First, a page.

All North Carolinians should be proud of our culinary heritage.  The descendents of the white colonists employed black slaves as “pit masters”.  Soon, certain black men became legendary barbecue cooks.  Some earned enough money cooking barbecue to buy their freedom.  After the Civil War, black owned barbecue and “soul food” restaurants began in the south and spread through the industrialized north, as black folks gained renown for cooking the same wonderful foods as white folks did in the rural south. 

Over the past few decades though, our culinary arts have been in decline.  Even as the Food Network celebrates southern food with special programs, fewer and fewer southerners are cooking in the fashion of their parents, grandparents and great-grandparents.  The reasons are obvious – the general homogenization of culture due to television, the steady influx of northerners moving south, high divorce rates, working mothers not having the time to teach their daughters to cook, fast food, packaged and frozen food, etc.  When was the last time you fried chicken, or ate anyone’s home-fried chicken?  Most fried chicken these days comes from the Kentucky Fried Chicken.  KFC is great, but it can’t hold a candle to my grandmother’s fried chicken!  I can’t fry chicken like my grandmother, neither can anyone in my family – it is a lost art and our lives are emptier for it.

The whole hog style (universally popular Down East) of barbecue takes more time and effort than the pork shoulder style of North Carolina’s piedmont, and real barbecue has become harder to find east of Interstate 95. There are a few legendary joints that still cook real barbecue Down East, but most of the remaining real barbecue restaurants are in the piedmont. 

Please eat at independently owned, traditional southern restaurants and help keep our culture alive. And, if your parents and/or grandparents are still alive, learn their recopies and techniques and please, please pass them on to your children.  This is our proud southern heritage and it must not be lost!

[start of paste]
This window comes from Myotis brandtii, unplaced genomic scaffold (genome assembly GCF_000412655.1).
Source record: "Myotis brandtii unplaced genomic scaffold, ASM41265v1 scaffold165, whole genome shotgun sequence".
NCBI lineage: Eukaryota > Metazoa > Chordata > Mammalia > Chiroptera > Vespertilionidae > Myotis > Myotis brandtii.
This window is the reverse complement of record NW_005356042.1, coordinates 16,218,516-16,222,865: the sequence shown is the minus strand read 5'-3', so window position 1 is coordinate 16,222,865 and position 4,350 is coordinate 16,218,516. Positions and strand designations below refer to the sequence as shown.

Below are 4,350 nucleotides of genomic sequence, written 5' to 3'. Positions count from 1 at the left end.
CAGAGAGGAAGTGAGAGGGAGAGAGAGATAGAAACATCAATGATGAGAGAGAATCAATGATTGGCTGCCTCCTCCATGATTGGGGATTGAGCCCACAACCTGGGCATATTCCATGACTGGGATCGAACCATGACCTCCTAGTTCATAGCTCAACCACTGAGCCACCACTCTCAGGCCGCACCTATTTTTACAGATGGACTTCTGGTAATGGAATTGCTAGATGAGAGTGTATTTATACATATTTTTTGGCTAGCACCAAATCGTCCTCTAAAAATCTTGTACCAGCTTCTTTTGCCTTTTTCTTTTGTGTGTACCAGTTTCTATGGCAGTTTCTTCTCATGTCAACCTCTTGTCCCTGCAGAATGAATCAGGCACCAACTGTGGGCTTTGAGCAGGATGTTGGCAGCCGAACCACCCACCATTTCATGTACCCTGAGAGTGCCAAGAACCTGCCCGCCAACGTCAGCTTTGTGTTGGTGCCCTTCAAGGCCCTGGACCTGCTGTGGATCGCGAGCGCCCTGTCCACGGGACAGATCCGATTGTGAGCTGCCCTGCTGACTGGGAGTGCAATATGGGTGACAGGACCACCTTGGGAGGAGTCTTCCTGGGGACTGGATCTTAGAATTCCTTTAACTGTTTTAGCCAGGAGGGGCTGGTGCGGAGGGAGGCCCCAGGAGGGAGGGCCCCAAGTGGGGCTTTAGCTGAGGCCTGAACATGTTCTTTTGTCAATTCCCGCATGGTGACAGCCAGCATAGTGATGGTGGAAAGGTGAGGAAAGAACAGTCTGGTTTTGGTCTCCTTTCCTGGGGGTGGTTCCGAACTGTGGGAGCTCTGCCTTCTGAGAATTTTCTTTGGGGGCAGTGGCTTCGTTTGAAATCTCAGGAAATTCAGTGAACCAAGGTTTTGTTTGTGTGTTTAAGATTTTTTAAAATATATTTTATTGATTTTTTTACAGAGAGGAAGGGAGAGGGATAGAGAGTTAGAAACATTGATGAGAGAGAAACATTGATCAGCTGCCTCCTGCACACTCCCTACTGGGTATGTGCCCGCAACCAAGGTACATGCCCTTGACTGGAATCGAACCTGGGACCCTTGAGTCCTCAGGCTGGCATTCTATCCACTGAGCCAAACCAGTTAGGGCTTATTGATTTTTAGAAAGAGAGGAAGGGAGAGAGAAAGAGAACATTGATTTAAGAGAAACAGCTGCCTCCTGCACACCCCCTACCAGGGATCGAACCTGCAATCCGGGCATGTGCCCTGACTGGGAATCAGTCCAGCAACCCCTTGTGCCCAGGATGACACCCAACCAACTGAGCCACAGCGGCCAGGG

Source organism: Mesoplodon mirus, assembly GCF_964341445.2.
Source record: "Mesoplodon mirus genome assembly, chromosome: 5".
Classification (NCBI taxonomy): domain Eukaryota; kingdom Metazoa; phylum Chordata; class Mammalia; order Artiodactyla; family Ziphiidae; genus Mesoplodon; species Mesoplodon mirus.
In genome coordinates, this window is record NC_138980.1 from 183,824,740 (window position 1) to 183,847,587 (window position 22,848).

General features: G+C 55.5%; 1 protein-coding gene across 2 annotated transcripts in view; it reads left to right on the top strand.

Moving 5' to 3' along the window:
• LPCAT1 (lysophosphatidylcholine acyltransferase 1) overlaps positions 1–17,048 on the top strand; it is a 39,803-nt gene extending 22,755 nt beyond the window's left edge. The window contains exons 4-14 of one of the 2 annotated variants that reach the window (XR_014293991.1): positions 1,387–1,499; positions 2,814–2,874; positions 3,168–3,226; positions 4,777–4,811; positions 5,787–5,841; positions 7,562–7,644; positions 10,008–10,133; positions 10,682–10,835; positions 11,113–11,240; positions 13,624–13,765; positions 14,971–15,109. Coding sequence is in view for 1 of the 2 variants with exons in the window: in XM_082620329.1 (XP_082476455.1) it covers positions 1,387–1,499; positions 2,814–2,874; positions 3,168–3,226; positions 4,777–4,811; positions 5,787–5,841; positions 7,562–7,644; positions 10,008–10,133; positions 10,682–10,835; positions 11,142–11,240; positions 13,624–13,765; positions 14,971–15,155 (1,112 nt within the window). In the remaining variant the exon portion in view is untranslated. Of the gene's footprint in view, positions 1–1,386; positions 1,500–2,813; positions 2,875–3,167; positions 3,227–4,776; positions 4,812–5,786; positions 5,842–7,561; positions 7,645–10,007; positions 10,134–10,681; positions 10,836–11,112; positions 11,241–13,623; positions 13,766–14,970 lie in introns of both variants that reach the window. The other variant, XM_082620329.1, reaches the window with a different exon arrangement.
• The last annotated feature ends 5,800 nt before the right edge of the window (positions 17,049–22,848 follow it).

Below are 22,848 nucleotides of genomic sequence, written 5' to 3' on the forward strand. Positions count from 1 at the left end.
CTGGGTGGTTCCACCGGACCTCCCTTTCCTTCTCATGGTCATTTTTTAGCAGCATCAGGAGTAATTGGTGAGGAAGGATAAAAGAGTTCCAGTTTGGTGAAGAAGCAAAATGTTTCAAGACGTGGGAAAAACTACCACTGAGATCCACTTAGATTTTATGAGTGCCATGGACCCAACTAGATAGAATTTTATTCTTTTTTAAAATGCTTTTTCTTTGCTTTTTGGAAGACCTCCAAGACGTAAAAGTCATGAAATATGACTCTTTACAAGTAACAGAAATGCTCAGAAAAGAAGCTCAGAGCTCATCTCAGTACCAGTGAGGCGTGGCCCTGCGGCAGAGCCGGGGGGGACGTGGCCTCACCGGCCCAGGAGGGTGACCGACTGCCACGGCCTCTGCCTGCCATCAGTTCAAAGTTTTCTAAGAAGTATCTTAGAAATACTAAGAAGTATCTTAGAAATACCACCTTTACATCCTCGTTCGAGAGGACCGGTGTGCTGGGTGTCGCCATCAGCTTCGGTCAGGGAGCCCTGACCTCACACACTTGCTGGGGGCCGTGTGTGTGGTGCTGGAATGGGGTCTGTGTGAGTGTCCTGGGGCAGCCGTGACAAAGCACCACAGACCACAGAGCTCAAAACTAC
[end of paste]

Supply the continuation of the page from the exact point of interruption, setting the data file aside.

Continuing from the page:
Open pit, ready for pork! 

End note 1:  Credit should be given to Bob Garner for documenting the history of North Carolina barbecue in his books and programs and for also doing so much to keep the tradition alive.  Credit should also be given to The Lexington Collection for their efforts in promoting real barbecue

End note 2:  There is no shame in using good quality hardwood lump charcoal in place of live hardwood coals if you are cooking barbecue in your backyard.  Good lump charcoal (not briquettes) is simply hardwood burned down to coals and then extinguished.  You will still want to add some hickory wood for flavor.

End note 3:  I prefer piedmont style barbecue pork, but Down East sauce - that is my own bias.  I was born in the Blue Ridge Mountains, but my mother’s family was from Bladen County.  I spent fairly equal amounts of time growing up Down East as in the mountains, passing through the piedmont on every trip.  I’ll go ahead and recommend my favorite sauce: Scott’s.  Legend has it that the recipe for the sauce came to Rev. Scott (a black minister from the Goldsboro area) in a dream.  I can’t vouch for Scott’s barbecue, but the sauce is fantastic.  It is vinegary, peppery, spicy and never overpowers the meat; in fact, it highlights the flavors.  One may argue that a bit of ketchup or sugar will bring out the flavor of the smoke in the pork, but Scott’s is what I grew up on and what I prefer.  I also prefer Down East slaw.    Besides, sauce is what people focus on when the barbecue isn’t good enough to be the star!


  1. Is this the Scotts BBQ Sauce you mention in your endnotes?

    1. Yes, that is my favorite store brand. The ingredients are a little different than what I make at home, but it is mighty good!